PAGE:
We have recently returned from yet another trip to the historic area. Our first stop was the nursery to purchase the longed for American Holly tree for my husband. We have been fascinated with these beautiful trees all winter as we've traveled out and about in Virginia, admiring their varying topiary shapes, as well as the surprising tall spreading tree form.  We never noticed them in the summer apart from their delightfully needed shade, but in the winter they provide noticeably bright red berries.  We were surprised!  Intrigued, my husband was determined to get one for our yard. He talked to the colonial gardener about them a few week's ago on what ammendments we would need to take in planting it in our yard.  Last Sat night he saw an American Holly for sale at the colonial nursery, but they were closed.  I told my husband that the kids and I wouldn't mind in the least coming back midweek to purchase the tree for him. Besides, I was wanting to spend a little more time with some friends we met up with on Sat. The mom had asked if it was possible for me to make a return visit while they were there, since we wouldn't get to visit again until autumn. Our kids have fun being together and this was something I wanted to make happen. My husband gave us the okay, so I gave the schedule to my kids to choose which days we go. Immediately my son noticed that Lafayette would be speaking Wed morning, so he wanted to go on Wed.  However it would be impossible for us to make the 2.5 hour drive down and be seated at the Palace Garden by the 10am talk. We'd just have to arrive Tues morning and spend two whole days there!  What fun! So...stay tuned for the rest of our visit in Colonial Williamsburg!

Monday, March 22, 2010

Bluebirds in a Colonial Birdbottle and Friends

     Last summer we finally got a colonial bird bottle at an auction at Colonial Williamsburg.  We debated on where to put it.  We thought we'd try it on the deck edge, where we could see the bottle from the family room on the deck level or the basement walkout window on the ground level.  Last week we realized some bluebirds moved in!  My son took these terrific pictures!



Here is Mr. Bluebird in all his glory...









Here is Mrs. Bluebird, more subdued...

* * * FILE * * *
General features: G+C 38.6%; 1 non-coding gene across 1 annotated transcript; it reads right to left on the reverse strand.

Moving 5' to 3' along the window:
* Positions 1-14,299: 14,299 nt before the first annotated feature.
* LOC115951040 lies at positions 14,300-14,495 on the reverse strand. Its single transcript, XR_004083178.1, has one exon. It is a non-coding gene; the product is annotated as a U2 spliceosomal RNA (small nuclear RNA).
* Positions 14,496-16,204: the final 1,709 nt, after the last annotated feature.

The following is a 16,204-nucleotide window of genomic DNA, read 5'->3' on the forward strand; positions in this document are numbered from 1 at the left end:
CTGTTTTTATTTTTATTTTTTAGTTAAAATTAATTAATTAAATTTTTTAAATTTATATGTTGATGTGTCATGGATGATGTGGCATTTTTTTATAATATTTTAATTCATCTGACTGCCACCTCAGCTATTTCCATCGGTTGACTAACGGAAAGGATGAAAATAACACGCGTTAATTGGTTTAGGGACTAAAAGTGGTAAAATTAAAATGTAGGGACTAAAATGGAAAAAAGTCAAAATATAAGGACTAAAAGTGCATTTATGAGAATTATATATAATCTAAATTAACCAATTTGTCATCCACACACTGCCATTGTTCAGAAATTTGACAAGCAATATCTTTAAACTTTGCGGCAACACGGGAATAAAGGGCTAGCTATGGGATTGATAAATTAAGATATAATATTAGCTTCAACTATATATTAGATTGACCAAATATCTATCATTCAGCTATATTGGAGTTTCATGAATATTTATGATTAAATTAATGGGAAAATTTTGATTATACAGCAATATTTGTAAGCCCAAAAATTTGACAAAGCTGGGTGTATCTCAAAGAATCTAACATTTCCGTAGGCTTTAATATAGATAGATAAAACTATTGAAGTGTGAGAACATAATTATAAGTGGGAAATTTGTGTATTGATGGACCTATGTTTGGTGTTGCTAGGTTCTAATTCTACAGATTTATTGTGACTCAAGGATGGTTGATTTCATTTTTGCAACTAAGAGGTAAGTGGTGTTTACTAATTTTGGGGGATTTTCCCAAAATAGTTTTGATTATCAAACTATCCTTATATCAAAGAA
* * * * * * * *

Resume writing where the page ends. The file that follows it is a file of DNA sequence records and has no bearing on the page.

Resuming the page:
Here are some friends. We listened to the dove coo all afternoon...



Here is the squirrel. I think he is looking for my hibiscus plant!



 If you are looking for a fun nature project to do with your kids (or on your own), bird bottles from Colonial Williamsburg almost guarantee a bird in your yard!  There is also a cute children's book called The Bottle Babies to use with the bottle! The book is available at Colonial Williamsburg and all the proceeds go towards the Colonial Williamsburg Foundation!

Sunday, March 21, 2010

Visiting the Colonial Williamsburg Nursery on My Daughter's Birthday

     Friday was my daughter's birthday. She wanted to spend the occasion in Colonial Williamsburg  and take the button class with me at the Costume Design Center, so off we drove to the historic area!

     We arrived in town by the time Revolutionary City started.  The season began about a week ago. There are some changes to the program. It was fun seeing the action return to the streets again.      

     Afterwards we took some pictures of the kids in their new costumes. 



 My husband suggested we go to the Palace for the picture of the kids. As he took pictures I had my eye on my favorite house, the Robert Carter house. I love the breezeway porch behind the kids!



     On the way to settling down for a late lunch, one of the interpreters stopped to talk to my kids.



     That afternoon we did Revolutionary City again, for the Day 1 program.  There is a new scene there this year, about the Stamp Act in front of the newly opened Charleton Coffee House. 
  I liked this color combination a lot!



    That evening we walked through the Colonial Nursery. Three weeks ago these plants were mere shoots poking out of the ground.  Since then we've had sunny weather in the 60's and 70's.  















    

  

Saturday, March 20, 2010

Learning about Market Wallets, Work Bags and Pockets